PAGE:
3. More aggressive spam content filtering of everybody who isn't using SPF -- after all you've whitelisted a LOT of the important people already.

    I fully expect the anti-spam vendors to eventually come up with reliable whitelists based upon SPF eventually.

  • Then comes the blacklist of senders, so spammers can't send emails as joe@microsoft.com and instead have to send emails as joe@viagra4less.com and then you can just block viagra4less.com :)
  • Porn is always at the cutting edge of every media. Quite a bit of the spam is for porn so it is no suprise to see spammers adopt a standard before most everyone else.
  • The power of SPF is not in it's ability to authenticate senders, but in a domain owner's ability to specify who is allowed to send mail from their domain.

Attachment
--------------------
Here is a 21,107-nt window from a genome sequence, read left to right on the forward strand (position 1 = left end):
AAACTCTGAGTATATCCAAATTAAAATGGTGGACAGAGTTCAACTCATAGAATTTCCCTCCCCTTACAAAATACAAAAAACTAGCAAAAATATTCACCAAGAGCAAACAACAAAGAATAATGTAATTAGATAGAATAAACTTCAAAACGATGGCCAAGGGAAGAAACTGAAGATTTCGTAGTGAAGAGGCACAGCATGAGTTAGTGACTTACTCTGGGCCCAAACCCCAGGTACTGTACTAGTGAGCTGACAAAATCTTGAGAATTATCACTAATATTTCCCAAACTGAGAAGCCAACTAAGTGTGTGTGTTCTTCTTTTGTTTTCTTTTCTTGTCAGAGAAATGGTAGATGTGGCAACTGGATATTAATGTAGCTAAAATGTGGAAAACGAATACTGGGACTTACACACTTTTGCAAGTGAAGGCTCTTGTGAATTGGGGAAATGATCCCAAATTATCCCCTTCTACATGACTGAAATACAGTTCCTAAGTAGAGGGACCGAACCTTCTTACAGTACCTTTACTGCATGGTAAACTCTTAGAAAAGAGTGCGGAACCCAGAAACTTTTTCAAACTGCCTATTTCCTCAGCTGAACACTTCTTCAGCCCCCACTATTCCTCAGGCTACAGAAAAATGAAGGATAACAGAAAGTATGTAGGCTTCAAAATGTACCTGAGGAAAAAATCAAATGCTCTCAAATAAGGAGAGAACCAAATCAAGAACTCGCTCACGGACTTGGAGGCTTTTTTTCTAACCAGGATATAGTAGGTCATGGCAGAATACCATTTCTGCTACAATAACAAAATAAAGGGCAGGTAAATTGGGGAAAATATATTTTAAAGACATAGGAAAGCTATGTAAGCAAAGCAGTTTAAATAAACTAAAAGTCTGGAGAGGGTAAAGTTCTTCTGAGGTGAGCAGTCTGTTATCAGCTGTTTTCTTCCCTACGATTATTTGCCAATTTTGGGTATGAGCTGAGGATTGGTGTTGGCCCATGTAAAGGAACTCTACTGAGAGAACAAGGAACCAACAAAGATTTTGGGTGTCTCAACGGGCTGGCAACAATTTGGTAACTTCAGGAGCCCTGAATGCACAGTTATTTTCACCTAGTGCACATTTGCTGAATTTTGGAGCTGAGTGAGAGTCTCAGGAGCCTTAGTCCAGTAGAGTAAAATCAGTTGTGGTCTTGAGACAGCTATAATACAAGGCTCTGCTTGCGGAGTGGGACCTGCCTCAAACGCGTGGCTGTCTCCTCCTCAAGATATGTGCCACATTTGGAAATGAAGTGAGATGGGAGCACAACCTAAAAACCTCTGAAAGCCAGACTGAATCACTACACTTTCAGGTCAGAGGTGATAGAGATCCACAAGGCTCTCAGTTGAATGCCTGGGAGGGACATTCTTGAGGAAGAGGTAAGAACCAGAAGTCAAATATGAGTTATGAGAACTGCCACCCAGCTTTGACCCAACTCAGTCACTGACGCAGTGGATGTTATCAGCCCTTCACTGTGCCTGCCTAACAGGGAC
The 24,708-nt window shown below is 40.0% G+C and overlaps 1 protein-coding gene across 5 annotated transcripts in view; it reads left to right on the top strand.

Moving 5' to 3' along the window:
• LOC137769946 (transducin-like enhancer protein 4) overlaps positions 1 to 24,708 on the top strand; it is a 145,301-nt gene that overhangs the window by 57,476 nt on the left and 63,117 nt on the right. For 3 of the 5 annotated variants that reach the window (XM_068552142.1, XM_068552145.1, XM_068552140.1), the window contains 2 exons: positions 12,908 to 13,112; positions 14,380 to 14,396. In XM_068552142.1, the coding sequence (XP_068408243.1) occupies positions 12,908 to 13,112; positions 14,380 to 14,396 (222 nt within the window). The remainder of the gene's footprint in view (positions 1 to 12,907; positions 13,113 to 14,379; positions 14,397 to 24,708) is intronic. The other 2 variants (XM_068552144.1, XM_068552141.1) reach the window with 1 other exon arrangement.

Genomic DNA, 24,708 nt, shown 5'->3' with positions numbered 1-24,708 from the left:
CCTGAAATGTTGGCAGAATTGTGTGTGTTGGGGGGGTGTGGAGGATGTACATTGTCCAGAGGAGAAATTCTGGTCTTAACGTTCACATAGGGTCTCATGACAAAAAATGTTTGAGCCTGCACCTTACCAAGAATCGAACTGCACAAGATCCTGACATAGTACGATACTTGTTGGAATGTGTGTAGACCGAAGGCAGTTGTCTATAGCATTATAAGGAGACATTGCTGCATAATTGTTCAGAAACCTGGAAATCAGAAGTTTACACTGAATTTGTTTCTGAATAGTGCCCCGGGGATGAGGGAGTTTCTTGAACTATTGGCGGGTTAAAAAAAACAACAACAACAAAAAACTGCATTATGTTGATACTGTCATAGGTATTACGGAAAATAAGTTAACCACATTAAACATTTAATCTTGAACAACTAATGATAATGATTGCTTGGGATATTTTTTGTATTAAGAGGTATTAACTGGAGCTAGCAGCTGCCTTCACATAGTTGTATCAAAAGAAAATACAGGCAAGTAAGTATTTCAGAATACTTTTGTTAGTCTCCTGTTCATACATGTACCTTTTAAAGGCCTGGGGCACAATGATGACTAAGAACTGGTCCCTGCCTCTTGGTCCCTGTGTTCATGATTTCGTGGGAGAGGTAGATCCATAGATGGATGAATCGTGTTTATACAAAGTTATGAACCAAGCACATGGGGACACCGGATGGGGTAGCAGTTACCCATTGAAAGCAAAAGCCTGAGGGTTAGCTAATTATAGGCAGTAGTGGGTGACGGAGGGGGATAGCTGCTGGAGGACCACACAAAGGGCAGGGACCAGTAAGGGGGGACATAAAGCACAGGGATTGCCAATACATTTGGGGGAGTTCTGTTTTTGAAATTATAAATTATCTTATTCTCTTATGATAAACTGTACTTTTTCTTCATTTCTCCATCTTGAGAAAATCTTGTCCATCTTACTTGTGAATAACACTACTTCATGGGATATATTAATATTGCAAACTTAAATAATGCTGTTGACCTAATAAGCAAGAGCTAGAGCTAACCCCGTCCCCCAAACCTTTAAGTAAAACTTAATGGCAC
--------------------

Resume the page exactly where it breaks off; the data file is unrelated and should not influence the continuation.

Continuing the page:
If you accept without question mail from SPF verified senders, you're just asking for trouble. There's not and has never been anything in the SPF standard the recommends this practice.

    However, If you reject mail based of the SPF records of the sending domain, you can make a difference. If ticketmaster.com does not want mail sent from anything but their
  • by drwho (4190) on Friday September 03, 2004 @07:06PM (#10154092) Homepage Journal
    The number of idiotic posts here is just another example of the declining clue of slashdot users. SPF is an attempt to prevent email forgery. Lots of spam is forged, in an attempt to get by filters. More serious trouble is caused by various 'fishing' schemes, trying to get your bank account/credit card numbers by appearing to be from paypal ,etc. SPF will address the forgery of host &domain names. It does not address the problem of forged user IDs (though this is less of a problem than you may think, if the domain is legit). It does not address the idea of unwanted mail.